A Goggomobil Dart parked outside the laneway to the Finlay Brothers workshop entrance - in Little Londsdale Street, Melbourne
Photograph by John Boucher. Courtesy of Howard Knox.
Bicycles… Motorcycles… and Cars…?
Yes, cars were one of the many different vehicles sold by Finlay Brothers. However, in comparison to bicycles and motorcycles – which were sold almost continuously throughout the company’s history – cars appear to have been sold only during two distinct periods of time.
Firstly, cars began to appear in Finlay Brothers’ advertising prior to World War I - in 1911.1 It is possible that car sales simply represented a natural progression for a “cycle works” company that was looking to stay abreast of customer demands. The firm had already successfully introduced motorcycle sales, and may have seen cars as a further way to diversify.
The earliest car known to have been advertised by Finlay Brothers was a kit-car called the Metz. This vehicle was produced in America from 1909 until 1922, and initially had a two-cylinder air-cooled engine, with later models being four-cylinder water-cooled.2 Finlay Brothers were advertising Metz for 165 pounds in 1911.3
|A Finlay Brothers' |
Roadster brochure from
1912 is held by Museum
Victoria and can be seen
in their online catalogue
Other early agencies held by Finlay Brothers included the Moon4 – an American car manufactured by the Moon Motor Car Company of St Louis, Missouri, the Humber5 – made by a British firm subsequently taken over by the Rootes Group,6 and the Pullman – a car about which very little is known, but was shipped to Finlay Brothers from New York.7
A.D. Finlay, one of the founding brothers, was known to travel overseas to liaise with the parent companies of some of the vehicles Finlay Brothers were selling, with one such interesting trip recorded by the photograph (front and rear) below:
Private family collection (front and rear of photograph shown)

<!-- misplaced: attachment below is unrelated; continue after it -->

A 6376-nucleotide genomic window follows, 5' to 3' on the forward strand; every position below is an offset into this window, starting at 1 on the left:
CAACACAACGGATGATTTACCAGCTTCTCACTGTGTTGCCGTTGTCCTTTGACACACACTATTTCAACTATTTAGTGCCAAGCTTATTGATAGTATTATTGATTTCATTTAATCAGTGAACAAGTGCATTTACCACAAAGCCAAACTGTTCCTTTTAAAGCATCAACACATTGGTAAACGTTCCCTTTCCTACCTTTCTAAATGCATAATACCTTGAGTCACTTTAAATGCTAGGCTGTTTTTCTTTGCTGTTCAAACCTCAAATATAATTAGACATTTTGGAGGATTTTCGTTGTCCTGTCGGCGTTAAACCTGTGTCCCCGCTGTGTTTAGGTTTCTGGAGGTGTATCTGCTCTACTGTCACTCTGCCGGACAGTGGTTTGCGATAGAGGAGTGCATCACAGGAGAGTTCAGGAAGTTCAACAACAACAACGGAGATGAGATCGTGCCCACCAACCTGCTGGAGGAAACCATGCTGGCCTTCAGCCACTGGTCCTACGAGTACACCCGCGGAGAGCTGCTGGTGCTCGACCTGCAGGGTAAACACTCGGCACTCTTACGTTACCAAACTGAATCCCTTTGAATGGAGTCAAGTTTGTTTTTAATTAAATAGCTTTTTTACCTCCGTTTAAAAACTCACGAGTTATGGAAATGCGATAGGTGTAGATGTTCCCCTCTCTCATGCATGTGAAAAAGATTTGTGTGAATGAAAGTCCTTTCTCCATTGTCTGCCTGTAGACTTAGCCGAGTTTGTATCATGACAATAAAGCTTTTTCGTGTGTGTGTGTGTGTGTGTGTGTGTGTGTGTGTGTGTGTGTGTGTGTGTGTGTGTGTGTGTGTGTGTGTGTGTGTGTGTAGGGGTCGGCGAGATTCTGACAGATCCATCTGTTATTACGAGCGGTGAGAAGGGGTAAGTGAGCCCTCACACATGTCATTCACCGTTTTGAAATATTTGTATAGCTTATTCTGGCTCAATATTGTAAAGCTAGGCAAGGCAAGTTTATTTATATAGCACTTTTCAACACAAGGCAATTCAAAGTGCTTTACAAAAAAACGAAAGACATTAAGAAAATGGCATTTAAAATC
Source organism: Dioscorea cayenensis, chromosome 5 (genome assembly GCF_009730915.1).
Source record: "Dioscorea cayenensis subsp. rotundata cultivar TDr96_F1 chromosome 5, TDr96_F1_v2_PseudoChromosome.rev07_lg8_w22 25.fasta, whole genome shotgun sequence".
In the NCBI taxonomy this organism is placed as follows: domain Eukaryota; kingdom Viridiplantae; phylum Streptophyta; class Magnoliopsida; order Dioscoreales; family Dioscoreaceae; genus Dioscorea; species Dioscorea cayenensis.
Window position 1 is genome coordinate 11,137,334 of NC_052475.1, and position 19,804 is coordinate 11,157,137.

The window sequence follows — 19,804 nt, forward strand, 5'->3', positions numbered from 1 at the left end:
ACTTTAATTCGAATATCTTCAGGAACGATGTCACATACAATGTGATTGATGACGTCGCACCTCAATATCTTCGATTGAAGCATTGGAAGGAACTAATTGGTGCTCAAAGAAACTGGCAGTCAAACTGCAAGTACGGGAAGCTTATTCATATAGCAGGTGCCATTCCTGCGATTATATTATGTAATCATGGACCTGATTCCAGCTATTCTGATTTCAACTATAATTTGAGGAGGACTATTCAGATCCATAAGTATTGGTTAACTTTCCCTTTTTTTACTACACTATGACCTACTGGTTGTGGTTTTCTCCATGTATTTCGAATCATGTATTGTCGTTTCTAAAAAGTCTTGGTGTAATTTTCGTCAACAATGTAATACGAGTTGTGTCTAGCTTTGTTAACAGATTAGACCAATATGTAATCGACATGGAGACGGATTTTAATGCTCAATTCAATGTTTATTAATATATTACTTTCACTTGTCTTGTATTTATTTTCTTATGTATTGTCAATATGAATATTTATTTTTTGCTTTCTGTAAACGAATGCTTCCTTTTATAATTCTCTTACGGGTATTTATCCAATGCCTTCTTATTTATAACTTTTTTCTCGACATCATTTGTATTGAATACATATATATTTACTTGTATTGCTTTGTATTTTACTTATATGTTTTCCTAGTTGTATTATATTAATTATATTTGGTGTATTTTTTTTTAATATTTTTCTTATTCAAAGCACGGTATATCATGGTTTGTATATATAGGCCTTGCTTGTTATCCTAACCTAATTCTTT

It is likely that at some stage during the 1930’s, car sales were ceased by Finlay Brothers. The reason for this is not known, but may have been related to customer spending patterns – with people seeking more affordable methods of transport (such as bicycles and motorcycles) during the Great Depression, or possibly the difficulty in obtaining overseas vehicles during this period due to reduced car manufacturing.
Subsequently, a period of time emerges in which Finlay Brothers do not appear to have held any agencies for car sales. However, Bri-Law Motors - a business which leased part of the ground floor showroom from Finlay Brothers, from the time of the new building’s opening in 1941 - certainly was selling cars from the Elizabeth Street premises. A Finlay Brothers employee recalled that the Bri-Law Motors’ agencies were taken over by Finlay Brothers in about 1956, including their Morgan car dealership.8
Thus, a second and quite significant period of car sales emerges for Finlay Brothers from the late 1950’s onward, possibly prompted by a downturn in motorcycle sales that was occurring with the increasing affordability of family cars in the surging economy of the post-World War II boom.
An amazing display of four of the five models of Goggomobils produced in Australia -
clockwise from back left: Carryall Van, Sedan, Coupe Convertible (Cabriolet), and
Dart at front left. Missing is the Coupe. Finlay Brothers are thought to have sold all
of these types of models except for the Coupe Convertible.
Courtesy of David Nobbs
At this stage, it is recalled by an employee of Finlay Brothers that many changes were made to incorporate cars into the operations of the firm. Numerous agencies for car sales were taken on by the company, training was provided to the Workshop’s Head Mechanic to enable him to work on Standard cars, and a ramp was added to the rear entrance of the ground floor Workshop in order to allow cars to be driven in.9
Mechanics of this era supplied many of their own tools for work on vehicles. Keith Gales, employed at Finlay Brothers from 1948 until 1960, recalls asking for about 10 shillings a week to be taken out of his wages, in order to purchase a set of metric tools – so that he would be able to work on Goggomobil cars.10
The agencies for car sales that were held by Finlay Brothers from the late 1950’s onward included Morgan, Standard, Goggomobil and Lloyd.
Morgan cars are a British make well known for their open sports car design.11 Recollection is that Finlay Brothers only sold limited numbers of Morgan cars. Bri-Law Motors had been displaying the three-wheel Morgans in the Finlay Brothers’ showroom12 – a style produced only up until 1952.13
Standard cars were a British make, subsequently assembled and sold by an Australian subsidiary, and having a 17.2% share of the Australian market with its Standard 8, Vanguard and Triumph models.14 Finlay Brothers are remembered as having sold the Standard 8, Standard 10 Cadet and Vanguard models.15